That takes a huge mind shift internally in the media organizations. A mind shift they have so far proven unwilling and thus unable to make.

It has nothing – nothing – to do with willingness to pay.


Media should take some cues from MedTech

The other day I was asked by Lars K. Jensen to contribute 3 tips on digital development as it relates to media to his weekly newsletter, ‘Digital Ugerevy’.

Naturally, I obliged and delivered as I try to do every time a good friend of mine asks for a piece of advice or some input. And I consider Lars to be a fellow crusader through many years in trying to breathe some new life into a super challenged industry. So I was happy and eager to help

But it also got me thinking about how different the media industry is from what I am doing today. And why it made a ton of sense to leave it for someone like me.

While there are many great things to say about the media industry, it is super hard to challenge and affect. Not because people in it have figured things out, but because they think they have figured it out – and are thus very resistant to real change.

Why? Because the media industry is an industry that puts too much weight on the ego and – more importantly – ego-driven decisions.

I guess it comes with the inherent opportunities for public exposure it offers those of its tribe that puts themselves forward and out there. It’s human, I know, but still…

In the media industry there is no real price for trying to solve a problem as seen from the end user or reader. You will likely die trying instead. Because media people just know better; they are always the smartest people in the room – or so they think.

Contrast that with MedTech which is where I am currently busy trying to build a new startup ground up:

Here there is every price for trying to solve a problem for someone who is experiencing pain, agony or whatever it might be that ails them.

Here there are no-one being smarter about how to solve problems, because those trying to do it are most often deeply invested into research where they actually value figuring things out and secure the validity of what they try to bring to market before they do it. Everything else is a ‘No go’.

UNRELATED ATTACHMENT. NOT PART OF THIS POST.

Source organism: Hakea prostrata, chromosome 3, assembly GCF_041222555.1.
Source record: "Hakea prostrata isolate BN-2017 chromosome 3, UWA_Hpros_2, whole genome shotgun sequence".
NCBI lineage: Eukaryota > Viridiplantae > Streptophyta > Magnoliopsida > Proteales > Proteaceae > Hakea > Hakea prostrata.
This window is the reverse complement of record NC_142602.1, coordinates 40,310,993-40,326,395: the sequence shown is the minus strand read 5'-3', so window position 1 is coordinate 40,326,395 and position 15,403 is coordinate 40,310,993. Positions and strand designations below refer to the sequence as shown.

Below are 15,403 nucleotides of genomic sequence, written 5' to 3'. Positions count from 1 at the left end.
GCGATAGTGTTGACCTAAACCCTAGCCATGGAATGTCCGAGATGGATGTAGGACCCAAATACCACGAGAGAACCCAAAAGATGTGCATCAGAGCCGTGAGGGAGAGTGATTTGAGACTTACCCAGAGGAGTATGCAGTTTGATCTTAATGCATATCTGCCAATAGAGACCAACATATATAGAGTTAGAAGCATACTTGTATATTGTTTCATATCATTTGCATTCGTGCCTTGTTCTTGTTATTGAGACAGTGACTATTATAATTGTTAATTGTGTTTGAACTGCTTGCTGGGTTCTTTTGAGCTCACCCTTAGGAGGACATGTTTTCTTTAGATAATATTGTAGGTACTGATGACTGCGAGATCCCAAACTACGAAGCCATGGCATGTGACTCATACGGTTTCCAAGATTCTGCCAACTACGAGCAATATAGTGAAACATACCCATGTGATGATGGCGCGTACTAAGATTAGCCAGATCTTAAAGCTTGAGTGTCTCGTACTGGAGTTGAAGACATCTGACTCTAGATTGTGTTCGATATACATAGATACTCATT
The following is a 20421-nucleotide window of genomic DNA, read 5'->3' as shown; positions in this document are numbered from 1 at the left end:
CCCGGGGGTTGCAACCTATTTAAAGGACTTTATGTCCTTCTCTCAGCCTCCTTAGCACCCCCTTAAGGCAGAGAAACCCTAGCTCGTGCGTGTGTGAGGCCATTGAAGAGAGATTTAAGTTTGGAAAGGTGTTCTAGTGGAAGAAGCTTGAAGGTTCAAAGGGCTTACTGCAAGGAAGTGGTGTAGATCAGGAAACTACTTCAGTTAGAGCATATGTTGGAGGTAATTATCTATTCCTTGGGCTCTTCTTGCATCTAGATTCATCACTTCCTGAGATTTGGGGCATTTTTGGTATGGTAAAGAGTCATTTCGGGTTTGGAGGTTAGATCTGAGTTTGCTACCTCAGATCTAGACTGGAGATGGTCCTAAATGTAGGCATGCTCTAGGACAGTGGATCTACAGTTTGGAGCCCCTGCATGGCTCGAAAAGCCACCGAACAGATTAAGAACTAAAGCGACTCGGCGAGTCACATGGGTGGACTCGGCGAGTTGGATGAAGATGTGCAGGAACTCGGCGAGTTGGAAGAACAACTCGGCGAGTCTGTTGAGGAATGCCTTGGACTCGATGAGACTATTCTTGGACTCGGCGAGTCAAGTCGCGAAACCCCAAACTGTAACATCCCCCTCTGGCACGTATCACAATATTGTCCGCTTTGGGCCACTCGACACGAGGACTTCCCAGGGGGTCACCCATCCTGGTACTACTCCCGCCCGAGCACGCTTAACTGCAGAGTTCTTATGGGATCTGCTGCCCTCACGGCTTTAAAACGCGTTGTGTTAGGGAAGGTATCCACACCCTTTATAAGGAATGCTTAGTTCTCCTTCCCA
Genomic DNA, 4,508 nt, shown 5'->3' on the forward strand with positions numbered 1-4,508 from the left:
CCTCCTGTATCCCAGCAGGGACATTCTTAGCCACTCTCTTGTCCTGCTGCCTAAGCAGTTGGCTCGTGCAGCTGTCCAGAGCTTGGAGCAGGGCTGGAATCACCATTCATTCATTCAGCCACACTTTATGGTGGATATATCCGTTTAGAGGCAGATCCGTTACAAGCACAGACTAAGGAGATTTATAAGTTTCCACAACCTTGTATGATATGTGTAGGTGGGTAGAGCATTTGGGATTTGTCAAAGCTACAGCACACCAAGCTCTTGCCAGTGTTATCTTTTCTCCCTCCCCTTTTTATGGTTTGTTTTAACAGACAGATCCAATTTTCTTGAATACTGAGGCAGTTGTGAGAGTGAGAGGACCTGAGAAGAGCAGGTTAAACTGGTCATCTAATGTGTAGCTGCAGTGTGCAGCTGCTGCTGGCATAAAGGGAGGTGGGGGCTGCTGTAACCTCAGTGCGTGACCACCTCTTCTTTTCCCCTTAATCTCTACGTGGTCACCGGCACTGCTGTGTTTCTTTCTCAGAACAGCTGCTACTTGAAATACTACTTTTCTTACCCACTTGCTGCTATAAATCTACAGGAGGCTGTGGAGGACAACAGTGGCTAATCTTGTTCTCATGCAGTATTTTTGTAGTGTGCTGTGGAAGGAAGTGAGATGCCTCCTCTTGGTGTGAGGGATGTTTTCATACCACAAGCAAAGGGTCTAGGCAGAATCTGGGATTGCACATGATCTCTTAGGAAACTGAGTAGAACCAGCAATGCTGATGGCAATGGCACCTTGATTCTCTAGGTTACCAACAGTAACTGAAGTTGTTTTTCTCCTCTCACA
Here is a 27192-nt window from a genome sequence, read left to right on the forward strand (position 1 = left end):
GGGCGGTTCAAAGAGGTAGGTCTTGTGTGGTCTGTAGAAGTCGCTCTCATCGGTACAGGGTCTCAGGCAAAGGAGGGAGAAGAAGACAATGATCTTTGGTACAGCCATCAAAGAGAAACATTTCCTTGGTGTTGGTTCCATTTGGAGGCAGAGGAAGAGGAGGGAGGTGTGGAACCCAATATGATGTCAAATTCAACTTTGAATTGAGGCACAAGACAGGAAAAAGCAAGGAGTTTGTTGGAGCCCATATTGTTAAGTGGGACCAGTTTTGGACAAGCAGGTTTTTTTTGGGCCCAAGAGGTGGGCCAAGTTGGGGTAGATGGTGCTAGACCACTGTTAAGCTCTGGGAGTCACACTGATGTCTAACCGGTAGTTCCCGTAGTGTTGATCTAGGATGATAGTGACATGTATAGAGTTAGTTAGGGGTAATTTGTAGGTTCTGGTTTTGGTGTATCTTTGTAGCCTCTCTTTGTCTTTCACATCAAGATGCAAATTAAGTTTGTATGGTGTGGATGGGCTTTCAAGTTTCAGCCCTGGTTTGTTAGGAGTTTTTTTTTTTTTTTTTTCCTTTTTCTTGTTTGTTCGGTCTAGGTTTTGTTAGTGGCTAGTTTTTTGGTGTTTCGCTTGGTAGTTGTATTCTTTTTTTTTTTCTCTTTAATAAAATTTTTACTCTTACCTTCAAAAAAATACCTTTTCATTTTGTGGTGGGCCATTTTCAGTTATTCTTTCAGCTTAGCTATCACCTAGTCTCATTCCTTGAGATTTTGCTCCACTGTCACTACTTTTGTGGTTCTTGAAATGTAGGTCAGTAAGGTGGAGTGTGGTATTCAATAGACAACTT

Here there are no-one winning an argument with “…but we usually do it this way”, because it is essentially the same thing as saying that the underlying problem will persist, and what we’re trying to do is inherently futile – which again would lead research for better solutions absolutely nowhere.

Here there is preciously little gloating. There are few if any waiting and hoping for others to fail as we’re all on the same mission to try and improve things.

Here it truly matters what you do. It is not a game.

Here there are visions of what might be if we succeed instead of longing for the past.

And I could go on.

Honestly: Is there any reason not to say “So long, media” and refocus your energy from something futile to something deeply meaningful?

I think not.

But I am still glad to try to help out and kick the can when great people such as Lars comes calling.


Ego eats impact

You either love life or you are afraid to die.

That’s how a Danish politician tried to frame the peoples response to Covid-19 on Twitter yesterday.

Naturally, it is both a false, primitive and superficial way of putting it.

I could just as well say that there are those that are full of themselves and only care about what’s good for themselves – and then there are those who think about others and want to look after each other. And I would be equally right. Or not.

It got me thinking though. About what kind of personality it takes to build and grow something for the benefit of others; a startup that can truly get to a point where it delivers the maximum impact.

Can someone obsessed with ego do that? You could argue, yes. History is full of them: Steve Jobs of course comes to mind. Maybe our own Jesper Buch too. But are they the norm, or are they truly outliers?

I ask because I don’t know. But I am both fascinated and curious about it.

My logic would assume that in order to truly due something for others and have the opportunity to create real impact, you need to be able to put your own needs and wants to the back of the cue.

Exceed for the need to do something good for others, of course. Call it having a vision, if you will.

I see a lot of talented people in the startup community struggle and (sometimes) fail, because they are more obsessed with living the startup ‘dream’ than they are with putting the needs of others – their customers – first.

It remains a recurring theme and one of the primary reasons why so many startups end up failing.

And it is just a crying shame, if your ego and inability to serve others before yourself end up being the thing that kills you.